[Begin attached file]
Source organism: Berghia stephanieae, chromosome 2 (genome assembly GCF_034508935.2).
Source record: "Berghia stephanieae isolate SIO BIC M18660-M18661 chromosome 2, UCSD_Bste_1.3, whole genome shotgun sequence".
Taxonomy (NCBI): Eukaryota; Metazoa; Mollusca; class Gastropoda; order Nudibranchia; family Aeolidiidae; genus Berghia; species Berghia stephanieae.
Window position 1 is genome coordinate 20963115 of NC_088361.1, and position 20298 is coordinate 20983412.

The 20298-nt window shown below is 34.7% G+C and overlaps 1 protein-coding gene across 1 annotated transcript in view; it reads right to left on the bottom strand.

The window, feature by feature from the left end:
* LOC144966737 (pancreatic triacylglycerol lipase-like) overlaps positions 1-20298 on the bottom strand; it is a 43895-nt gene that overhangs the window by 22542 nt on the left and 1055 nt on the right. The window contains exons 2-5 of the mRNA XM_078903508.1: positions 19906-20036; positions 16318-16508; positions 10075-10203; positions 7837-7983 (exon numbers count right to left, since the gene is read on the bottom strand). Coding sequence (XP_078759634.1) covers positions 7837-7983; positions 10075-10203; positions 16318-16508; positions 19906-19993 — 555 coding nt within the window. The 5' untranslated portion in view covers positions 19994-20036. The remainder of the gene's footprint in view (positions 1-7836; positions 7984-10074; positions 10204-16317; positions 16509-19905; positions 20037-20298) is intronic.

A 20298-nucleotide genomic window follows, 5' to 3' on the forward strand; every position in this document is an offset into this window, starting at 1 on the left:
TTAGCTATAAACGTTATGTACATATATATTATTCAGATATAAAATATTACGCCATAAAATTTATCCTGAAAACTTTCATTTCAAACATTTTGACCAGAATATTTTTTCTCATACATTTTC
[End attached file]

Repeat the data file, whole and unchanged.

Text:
Source organism: Berghia stephanieae, chromosome 2 (genome assembly GCF_034508935.2).
Source record: "Berghia stephanieae isolate SIO BIC M18660-M18661 chromosome 2, UCSD_Bste_1.3, whole genome shotgun sequence".
Taxonomy (NCBI): Eukaryota; Metazoa; Mollusca; class Gastropoda; order Nudibranchia; family Aeolidiidae; genus Berghia; species Berghia stephanieae.
Window position 1 is genome coordinate 20963115 of NC_088361.1, and position 20298 is coordinate 20983412.

The 20298-nt window shown below is 34.7% G+C and overlaps 1 protein-coding gene across 1 annotated transcript in view; it reads right to left on the bottom strand.

The window, feature by feature from the left end:
* LOC144966737 (pancreatic triacylglycerol lipase-like) overlaps positions 1-20298 on the bottom strand; it is a 43895-nt gene that overhangs the window by 22542 nt on the left and 1055 nt on the right. The window contains exons 2-5 of the mRNA XM_078903508.1: positions 19906-20036; positions 16318-16508; positions 10075-10203; positions 7837-7983 (exon numbers count right to left, since the gene is read on the bottom strand). Coding sequence (XP_078759634.1) covers positions 7837-7983; positions 10075-10203; positions 16318-16508; positions 19906-19993 — 555 coding nt within the window. The 5' untranslated portion in view covers positions 19994-20036. The remainder of the gene's footprint in view (positions 1-7836; positions 7984-10074; positions 10204-16317; positions 16509-19905; positions 20037-20298) is intronic.

A 20298-nucleotide genomic window follows, 5' to 3' on the forward strand; every position in this document is an offset into this window, starting at 1 on the left:
TTAGCTATAAACGTTATGTACATATATATTATTCAGATATAAAATATTACGCCATAAAATTTATCCTGAAAACTTTCATTTCAAACATTTTGACCAGAATATTTTTTCTCATACATTTTC